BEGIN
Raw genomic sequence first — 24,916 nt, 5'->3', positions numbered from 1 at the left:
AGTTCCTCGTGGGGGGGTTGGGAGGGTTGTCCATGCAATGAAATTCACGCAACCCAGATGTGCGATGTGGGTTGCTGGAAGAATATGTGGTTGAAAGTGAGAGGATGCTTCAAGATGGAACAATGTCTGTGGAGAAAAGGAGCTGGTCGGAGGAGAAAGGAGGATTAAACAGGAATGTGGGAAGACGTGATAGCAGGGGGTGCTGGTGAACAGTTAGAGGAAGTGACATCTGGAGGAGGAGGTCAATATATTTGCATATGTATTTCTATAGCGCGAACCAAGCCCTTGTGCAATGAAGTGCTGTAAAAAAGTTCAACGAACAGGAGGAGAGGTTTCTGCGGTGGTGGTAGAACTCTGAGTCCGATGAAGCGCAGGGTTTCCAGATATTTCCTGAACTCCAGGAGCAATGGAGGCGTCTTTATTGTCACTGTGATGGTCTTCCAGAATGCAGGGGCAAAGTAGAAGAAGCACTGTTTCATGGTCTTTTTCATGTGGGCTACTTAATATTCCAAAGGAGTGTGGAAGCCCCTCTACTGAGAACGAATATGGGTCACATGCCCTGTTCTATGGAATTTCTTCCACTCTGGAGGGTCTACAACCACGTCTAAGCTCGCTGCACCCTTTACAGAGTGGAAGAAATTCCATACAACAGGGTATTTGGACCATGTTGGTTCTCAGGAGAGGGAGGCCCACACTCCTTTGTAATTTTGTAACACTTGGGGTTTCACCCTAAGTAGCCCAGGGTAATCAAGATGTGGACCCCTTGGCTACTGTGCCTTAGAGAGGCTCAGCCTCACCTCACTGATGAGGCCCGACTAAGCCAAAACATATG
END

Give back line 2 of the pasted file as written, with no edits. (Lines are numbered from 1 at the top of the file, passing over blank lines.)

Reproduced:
AGTTCCTCGTGGGGGGGTTGGGAGGGTTGTCCATGCAATGAAATTCACGCAACCCAGATGTGCGATGTGGGTTGCTGGAAGAATATGTGGTTGAAAGTGAGAGGATGCTTCAAGATGGAACAATGTCTGTGGAGAAAAGGAGCTGGTCGGAGGAGAAAGGAGGATTAAACAGGAATGTGGGAAGACGTGATAGCAGGGGGTGCTGGTGAACAGTTAGAGGAAGTGACATCTGGAGGAGGAGGTCAATATATTTGCATATGTATTTCTATAGCGCGAACCAAGCCCTTGTGCAATGAAGTGCTGTAAAAAAGTTCAACGAACAGGAGGAGAGGTTTCTGCGGTGGTGGTAGAACTCTGAGTCCGATGAAGCGCAGGGTTTCCAGATATTTCCTGAACTCCAGGAGCAATGGAGGCGTCTTTATTGTCACTGTGATGGTCTTCCAGAATGCAGGGGCAAAGTAGAAGAAGCACTGTTTCATGGTCTTTTTCATGTGGGCTACTTAATATTCCAAAGGAGTGTGGAAGCCCCTCTACTGAGAACGAATATGGGTCACATGCCCTGTTCTATGGAATTTCTTCCACTCTGGAGGGTCTACAACCACGTCTAAGCTCGCTGCACCCTTTACAGAGTGGAAGAAATTCCATACAACAGGGTATTTGGACCATGTTGGTTCTCAGGAGAGGGAGGCCCACACTCCTTTGTAATTTTGTAACACTTGGGGTTTCACCCTAAGTAGCCCAGGGTAATCAAGATGTGGACCCCTTGGCTACTGTGCCTTAGAGAGGCTCAGCCTCACCTCACTGATGAGGCCCGACTAAGCCAAAACATATG